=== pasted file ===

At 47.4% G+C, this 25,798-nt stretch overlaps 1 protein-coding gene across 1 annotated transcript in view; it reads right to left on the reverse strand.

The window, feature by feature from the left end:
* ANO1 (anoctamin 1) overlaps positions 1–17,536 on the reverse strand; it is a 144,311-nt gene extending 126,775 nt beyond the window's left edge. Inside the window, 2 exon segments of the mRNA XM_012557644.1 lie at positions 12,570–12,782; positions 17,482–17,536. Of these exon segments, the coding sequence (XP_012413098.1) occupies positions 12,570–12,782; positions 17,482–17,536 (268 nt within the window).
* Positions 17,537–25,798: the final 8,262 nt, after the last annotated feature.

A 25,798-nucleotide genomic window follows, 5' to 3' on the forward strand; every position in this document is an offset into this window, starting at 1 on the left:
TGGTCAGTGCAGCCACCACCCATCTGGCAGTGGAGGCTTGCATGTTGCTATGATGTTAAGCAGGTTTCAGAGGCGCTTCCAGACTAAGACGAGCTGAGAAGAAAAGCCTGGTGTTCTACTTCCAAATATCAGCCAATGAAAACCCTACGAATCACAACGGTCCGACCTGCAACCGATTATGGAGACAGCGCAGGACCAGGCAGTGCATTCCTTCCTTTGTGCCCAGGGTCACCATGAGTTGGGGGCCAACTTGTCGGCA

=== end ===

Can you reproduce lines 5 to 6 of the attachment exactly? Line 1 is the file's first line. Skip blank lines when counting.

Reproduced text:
A 25,798-nucleotide genomic window follows, 5' to 3' on the forward strand; every position in this document is an offset into this window, starting at 1 on the left:
TGGTCAGTGCAGCCACCACCCATCTGGCAGTGGAGGCTTGCATGTTGCTATGATGTTAAGCAGGTTTCAGAGGCGCTTCCAGACTAAGACGAGCTGAGAAGAAAAGCCTGGTGTTCTACTTCCAAATATCAGCCAATGAAAACCCTACGAATCACAACGGTCCGACCTGCAACCGATTATGGAGACAGCGCAGGACCAGGCAGTGCATTCCTTCCTTTGTGCCCAGGGTCACCATGAGTTGGGGGCCAACTTGTCGGCA